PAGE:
Gary BeachGary and Jamie Beach sat next to each other on a gray couch at their home in Southeast Louisville. As they were being photographed, they were prompted to lean into each other. With a glance and a chuckle, they smiled, melted into one other, and gently placed their hands together. One couldn’t help but smile watching the two of them - seeing a love decades in the making is a rare and beautiful thing, and the affection Gary and Jamie displayed for each other was reminiscent of a much younger couple in the early stages of courtship. A lone beam of sunlight crept through an open window, illuminating the couple in the bright warmth of a springtime sunset.

Gary is a man of the world with a heart of gold. Among other jobs he, “...spent most of the 70s in the military, I was in the nuclear war business actually - Strategic Air Command in the Air Force.” After his time in the service, he went to Spalding College in Downtown Louisville (where he met his wife), and completed a double major in psychology and religious studies with a minor in philosophy. From here, Gary worked a number of jobs including: social work, parole officer, surveillance at the Ceasar’s gambling boat, a teaching assistant with JCPS, and other professions. In his different roles, Gary learned a number of skills over the years (such as how to count cards to make sure that cheaters wouldn’t get away with beating the house unfairly), and eventually completed his Master’s degree. But more importantly, he learned much about caring for those without a voice or an advocate. For example, when asked about his work experience with JCPS, Gary noted, “That was the roughest job I’ve ever had. Did that for 10 years, got beat up a lot…but it was really rewarding working with young people. My son is a teacher at Churchill Park where they have a lot of students with Cerebral Palsy, so I’ve been working there when I can. Very, very rewarding thing to do.”Gary Beach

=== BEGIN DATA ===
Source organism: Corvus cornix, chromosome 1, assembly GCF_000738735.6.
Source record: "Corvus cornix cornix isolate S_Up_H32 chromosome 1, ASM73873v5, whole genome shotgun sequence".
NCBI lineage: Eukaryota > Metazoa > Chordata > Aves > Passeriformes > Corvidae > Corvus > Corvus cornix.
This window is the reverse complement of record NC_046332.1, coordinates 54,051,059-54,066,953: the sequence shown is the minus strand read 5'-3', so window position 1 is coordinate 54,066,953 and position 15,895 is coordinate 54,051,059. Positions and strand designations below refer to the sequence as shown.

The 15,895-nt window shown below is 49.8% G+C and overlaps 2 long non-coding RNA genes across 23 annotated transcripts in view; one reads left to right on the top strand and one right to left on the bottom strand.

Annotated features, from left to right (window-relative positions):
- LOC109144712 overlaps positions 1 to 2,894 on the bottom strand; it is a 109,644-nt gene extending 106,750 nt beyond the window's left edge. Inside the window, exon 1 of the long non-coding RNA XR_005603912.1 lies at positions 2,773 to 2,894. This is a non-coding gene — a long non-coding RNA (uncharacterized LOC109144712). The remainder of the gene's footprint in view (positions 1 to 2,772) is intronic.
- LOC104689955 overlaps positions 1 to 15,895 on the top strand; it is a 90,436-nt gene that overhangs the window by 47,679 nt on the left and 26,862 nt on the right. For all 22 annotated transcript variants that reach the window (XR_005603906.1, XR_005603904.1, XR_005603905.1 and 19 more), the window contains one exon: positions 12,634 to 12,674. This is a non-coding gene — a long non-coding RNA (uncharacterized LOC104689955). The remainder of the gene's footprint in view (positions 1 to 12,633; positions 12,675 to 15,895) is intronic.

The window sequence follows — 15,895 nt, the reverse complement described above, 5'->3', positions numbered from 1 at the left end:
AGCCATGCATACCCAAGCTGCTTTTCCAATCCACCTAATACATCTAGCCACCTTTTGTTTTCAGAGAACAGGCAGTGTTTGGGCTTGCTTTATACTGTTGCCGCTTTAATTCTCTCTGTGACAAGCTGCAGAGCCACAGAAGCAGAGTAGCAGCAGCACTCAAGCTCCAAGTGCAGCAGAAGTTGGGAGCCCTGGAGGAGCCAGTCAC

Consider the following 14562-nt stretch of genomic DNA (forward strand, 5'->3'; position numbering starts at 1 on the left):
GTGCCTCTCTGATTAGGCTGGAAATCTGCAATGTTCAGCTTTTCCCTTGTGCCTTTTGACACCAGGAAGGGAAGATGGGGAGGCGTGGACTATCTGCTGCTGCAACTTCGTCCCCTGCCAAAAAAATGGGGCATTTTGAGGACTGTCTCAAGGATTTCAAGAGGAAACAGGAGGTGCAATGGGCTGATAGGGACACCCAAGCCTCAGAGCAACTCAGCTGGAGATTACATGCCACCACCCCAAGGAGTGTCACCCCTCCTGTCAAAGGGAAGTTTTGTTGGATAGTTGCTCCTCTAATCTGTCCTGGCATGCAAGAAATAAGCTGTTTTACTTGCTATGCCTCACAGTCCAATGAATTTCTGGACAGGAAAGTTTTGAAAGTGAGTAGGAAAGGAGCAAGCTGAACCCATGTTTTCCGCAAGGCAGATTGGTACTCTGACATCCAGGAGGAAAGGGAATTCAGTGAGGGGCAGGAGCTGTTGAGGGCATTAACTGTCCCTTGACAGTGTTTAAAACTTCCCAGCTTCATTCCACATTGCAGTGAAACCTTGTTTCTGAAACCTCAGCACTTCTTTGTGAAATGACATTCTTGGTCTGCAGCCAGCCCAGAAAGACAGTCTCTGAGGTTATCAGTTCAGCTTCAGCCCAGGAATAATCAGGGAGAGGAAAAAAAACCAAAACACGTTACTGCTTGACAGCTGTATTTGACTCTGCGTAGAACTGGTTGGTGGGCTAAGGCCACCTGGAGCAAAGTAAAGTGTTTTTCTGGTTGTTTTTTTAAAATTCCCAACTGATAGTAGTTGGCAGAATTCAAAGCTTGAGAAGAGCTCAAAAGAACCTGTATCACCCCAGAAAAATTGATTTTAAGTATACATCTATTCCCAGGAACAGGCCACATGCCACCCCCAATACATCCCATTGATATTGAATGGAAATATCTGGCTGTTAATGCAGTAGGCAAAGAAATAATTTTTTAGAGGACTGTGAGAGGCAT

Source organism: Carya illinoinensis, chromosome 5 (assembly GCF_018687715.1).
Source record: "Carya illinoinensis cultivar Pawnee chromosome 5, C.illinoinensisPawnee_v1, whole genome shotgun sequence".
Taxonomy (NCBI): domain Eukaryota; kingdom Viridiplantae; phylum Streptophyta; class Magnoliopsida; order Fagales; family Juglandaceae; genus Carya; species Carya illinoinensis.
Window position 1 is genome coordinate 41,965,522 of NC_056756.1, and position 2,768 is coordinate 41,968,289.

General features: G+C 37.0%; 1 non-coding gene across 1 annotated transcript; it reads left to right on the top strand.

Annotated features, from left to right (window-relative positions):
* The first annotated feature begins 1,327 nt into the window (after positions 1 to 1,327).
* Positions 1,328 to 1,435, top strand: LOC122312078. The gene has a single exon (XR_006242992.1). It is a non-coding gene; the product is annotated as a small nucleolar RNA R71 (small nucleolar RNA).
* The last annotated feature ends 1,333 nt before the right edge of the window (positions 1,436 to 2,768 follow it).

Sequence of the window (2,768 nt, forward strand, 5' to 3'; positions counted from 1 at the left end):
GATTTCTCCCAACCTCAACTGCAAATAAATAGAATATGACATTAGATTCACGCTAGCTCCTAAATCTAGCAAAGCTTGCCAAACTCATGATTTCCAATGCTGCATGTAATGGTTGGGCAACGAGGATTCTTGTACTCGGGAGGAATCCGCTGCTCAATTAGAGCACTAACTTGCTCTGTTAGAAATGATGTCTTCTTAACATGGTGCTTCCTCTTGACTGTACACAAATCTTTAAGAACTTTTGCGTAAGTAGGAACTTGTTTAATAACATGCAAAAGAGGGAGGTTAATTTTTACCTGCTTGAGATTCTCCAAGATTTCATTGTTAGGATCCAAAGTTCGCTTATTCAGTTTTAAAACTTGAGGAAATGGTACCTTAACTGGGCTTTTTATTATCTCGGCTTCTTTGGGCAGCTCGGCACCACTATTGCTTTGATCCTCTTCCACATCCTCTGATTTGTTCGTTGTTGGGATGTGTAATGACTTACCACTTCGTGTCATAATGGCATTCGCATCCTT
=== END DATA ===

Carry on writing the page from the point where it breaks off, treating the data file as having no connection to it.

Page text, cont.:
Reflecting on his long career, Gary notes that a confidant once said, “You’ve always been in a pretty bad slice of life…they’re right. I don’t know why I always gravitated to being in protective services, or in corrections, or in special education. But it’s true, I have.” One bright spot in Gary’s life was meeting Jamie. Gary notes that at the time he was, “...on track to join the priesthood.” After meeting Jamie however, “That crazy idea went out the window.” They have two children and two grandchildren.

A beautiful marriage, a loving family, and a lifetime’s worth of good works and caring for others were all jepordized due to a freak accident around 4 p.m. on December 2nd, 2019.

“It was a very warm December day…I’d been up on the roof and worked 3 or 4 hours trying to fix a leak. When I was finished, I thought I’d clean up the yard.” Gary cleaned up all the leaves, sticks, and other brush in his yard and added it to his burn pit, which he ignited. “Last I remember I was just sitting there. They say that I must have gotten really dehydrated. I remember standing up and my head spinning…and I just went right down into it. Nobody was around, nobody saw what happened. From what I can pull together, I pushed myself out. My whole arm was burned up, my hand is pretty messed up.”Gary Beach